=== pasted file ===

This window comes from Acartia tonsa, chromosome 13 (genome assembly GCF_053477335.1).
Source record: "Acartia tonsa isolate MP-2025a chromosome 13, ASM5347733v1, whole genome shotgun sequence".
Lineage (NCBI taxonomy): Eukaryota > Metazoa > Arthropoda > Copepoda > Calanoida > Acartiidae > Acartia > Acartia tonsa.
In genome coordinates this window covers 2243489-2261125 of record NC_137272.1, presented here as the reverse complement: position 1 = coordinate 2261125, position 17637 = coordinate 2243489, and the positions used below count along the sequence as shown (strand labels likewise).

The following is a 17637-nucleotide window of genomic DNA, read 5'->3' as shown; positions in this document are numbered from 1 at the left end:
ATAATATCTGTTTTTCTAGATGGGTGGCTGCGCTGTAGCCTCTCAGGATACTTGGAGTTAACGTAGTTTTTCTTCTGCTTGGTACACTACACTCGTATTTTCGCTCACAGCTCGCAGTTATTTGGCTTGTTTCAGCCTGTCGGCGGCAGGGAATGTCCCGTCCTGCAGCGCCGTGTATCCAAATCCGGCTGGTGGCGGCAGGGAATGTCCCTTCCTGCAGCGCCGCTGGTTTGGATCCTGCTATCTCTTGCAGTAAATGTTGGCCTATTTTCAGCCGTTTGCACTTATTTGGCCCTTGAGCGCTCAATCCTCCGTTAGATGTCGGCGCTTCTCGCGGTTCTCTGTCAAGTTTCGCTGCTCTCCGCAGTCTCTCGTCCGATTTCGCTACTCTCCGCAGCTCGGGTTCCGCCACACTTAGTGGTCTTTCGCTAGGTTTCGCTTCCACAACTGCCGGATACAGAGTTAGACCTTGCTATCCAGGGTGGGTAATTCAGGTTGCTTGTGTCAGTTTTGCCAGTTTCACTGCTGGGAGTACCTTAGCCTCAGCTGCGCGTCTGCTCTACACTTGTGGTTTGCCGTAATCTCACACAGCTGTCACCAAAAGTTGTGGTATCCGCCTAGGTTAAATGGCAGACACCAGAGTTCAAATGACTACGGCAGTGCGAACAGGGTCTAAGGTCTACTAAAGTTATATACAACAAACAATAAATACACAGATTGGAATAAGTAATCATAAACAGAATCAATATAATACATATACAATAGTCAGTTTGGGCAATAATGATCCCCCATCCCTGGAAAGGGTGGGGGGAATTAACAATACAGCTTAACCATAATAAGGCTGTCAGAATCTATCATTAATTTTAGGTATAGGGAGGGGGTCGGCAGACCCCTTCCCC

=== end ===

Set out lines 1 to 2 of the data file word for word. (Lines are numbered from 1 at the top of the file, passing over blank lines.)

This window comes from Acartia tonsa, chromosome 13 (genome assembly GCF_053477335.1).
Source record: "Acartia tonsa isolate MP-2025a chromosome 13, ASM5347733v1, whole genome shotgun sequence".